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Clin Cancer Res. 2001 Dec;7(12 Suppl):4419s-4422s; discussion 4411s-4412s.

Benign breast disease and breast cancer risk: potential role for antiestrogens.

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Department of Pathology, Beth Israel Deaconess Medical Center and Harvard Medical School, Boston, Massachusetts 02215, USA.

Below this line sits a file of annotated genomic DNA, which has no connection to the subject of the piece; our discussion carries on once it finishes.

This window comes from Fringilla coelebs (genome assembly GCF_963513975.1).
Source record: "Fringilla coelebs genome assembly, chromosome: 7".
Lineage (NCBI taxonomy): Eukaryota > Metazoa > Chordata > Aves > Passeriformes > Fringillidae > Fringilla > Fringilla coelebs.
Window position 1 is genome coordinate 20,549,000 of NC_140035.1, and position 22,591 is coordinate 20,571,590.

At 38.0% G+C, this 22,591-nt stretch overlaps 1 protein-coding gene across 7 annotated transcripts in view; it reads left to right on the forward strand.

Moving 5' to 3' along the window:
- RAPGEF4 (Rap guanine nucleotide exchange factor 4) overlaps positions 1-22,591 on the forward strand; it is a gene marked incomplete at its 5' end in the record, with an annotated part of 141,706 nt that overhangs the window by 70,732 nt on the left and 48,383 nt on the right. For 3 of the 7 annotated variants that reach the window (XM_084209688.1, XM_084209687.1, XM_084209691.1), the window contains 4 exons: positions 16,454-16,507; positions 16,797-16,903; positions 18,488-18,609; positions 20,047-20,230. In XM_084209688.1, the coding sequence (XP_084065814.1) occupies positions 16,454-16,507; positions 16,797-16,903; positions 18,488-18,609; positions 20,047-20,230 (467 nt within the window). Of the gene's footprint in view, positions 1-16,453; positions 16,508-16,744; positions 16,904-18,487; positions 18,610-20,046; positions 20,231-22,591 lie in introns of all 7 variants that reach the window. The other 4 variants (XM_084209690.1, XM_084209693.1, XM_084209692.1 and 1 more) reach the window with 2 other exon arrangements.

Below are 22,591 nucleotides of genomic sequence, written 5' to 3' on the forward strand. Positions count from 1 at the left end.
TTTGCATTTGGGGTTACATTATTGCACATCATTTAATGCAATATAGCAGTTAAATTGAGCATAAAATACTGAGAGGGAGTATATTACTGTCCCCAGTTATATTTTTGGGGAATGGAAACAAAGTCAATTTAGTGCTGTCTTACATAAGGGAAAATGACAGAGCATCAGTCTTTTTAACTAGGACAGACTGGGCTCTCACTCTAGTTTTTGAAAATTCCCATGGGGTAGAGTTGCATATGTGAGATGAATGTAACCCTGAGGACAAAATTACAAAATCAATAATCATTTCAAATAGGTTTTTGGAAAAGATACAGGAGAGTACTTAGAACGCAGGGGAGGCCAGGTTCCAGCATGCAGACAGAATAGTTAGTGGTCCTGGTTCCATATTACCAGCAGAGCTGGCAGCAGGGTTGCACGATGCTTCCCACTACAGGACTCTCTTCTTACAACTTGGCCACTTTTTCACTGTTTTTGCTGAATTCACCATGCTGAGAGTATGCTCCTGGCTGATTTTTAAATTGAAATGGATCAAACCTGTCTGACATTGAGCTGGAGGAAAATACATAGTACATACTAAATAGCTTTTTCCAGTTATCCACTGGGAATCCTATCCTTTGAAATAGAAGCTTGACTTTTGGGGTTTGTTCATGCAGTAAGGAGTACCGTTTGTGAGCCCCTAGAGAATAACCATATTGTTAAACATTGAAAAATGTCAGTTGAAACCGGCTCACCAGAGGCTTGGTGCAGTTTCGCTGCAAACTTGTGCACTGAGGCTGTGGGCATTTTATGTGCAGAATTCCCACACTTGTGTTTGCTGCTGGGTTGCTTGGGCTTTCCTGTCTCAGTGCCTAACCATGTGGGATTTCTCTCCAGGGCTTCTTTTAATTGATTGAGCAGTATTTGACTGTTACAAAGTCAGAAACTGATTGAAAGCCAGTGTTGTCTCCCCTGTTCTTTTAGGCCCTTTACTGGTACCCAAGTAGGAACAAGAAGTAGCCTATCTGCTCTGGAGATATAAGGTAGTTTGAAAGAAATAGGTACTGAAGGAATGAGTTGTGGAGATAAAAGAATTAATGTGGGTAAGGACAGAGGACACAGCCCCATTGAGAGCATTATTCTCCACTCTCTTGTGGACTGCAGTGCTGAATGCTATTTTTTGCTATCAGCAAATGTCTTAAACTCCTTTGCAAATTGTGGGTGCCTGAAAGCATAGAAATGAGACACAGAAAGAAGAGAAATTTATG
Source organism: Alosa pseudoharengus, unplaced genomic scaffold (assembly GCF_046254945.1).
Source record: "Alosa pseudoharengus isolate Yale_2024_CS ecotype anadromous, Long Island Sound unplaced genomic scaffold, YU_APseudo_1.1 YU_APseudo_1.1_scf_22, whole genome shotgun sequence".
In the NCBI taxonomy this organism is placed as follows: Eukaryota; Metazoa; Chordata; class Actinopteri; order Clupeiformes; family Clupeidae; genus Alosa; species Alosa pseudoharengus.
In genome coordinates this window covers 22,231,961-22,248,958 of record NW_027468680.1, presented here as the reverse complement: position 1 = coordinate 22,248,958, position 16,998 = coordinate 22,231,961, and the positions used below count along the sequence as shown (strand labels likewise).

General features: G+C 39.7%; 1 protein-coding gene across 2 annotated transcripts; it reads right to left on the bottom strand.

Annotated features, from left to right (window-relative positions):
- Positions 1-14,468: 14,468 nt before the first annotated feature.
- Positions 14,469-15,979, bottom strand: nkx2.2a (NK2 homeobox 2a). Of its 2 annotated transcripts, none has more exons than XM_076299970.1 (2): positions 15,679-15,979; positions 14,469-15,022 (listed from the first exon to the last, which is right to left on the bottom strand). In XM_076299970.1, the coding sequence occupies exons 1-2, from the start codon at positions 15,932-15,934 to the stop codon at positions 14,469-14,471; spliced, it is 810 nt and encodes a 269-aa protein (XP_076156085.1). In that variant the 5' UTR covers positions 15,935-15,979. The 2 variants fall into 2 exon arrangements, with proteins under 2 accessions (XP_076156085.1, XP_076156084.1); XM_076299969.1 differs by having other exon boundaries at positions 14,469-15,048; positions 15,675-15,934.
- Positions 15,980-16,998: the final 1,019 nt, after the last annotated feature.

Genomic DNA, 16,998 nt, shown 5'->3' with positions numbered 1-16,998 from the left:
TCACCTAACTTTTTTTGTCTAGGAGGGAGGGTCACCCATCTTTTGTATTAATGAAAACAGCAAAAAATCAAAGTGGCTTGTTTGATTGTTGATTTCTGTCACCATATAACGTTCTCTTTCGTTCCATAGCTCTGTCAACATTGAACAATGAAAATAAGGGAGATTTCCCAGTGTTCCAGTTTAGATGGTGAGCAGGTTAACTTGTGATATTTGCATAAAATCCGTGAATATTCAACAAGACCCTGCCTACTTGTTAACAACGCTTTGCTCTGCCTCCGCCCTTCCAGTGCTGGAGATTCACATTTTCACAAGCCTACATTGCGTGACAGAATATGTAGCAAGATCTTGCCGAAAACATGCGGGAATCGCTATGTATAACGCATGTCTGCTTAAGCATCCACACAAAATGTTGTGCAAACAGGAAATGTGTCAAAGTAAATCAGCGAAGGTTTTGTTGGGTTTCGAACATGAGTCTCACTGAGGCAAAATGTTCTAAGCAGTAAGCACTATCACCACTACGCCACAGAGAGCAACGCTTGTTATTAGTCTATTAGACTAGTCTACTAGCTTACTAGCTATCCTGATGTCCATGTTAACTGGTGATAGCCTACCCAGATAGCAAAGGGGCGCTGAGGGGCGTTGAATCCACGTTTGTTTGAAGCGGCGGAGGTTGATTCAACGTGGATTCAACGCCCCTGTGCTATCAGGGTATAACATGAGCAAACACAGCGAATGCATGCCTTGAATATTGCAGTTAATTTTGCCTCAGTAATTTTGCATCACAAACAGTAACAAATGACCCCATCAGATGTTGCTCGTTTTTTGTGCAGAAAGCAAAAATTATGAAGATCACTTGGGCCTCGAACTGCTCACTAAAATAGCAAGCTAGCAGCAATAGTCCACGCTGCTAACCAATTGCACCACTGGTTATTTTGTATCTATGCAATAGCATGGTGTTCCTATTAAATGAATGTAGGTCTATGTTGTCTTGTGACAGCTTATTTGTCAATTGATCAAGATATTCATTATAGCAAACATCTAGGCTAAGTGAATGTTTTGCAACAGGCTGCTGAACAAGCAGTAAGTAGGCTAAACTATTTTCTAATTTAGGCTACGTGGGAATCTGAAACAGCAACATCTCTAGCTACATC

Evidence from clinical follow-up studies has indicated that there is a relationship between the presence of histologically proven benign breast disease and breast cancer risk, and that the risk varies according to the histological category of benign breast disease and hormonal status. The risk associated with these histological factors appears to be equal in both breasts, suggesting that these factors are best considered markers of generalized increased breast cancer risk rather than direct precursor lesions. A number of interesting observations gleaned from the Nashville Study, the Breast Cancer Detection Demonstration Project and the Nurses' Health Study, among other studies, provide evidence of an interaction between these histological risk factors and estrogen in determining the level of breast cancer risk. In the National Surgical Adjuvant Breast Project P-1 trial, tamoxifen was associated with an 86% reduction in breast cancer risk among a small subset of women with biopsy-proven atypical hyperplasia. Taken together, these observations strongly suggest that there is an interaction between estrogen and histological factors in determining breast cancer risk, and that it may be possible to reduce the risk associated with these histological risk factors using antiestrogen therapy.

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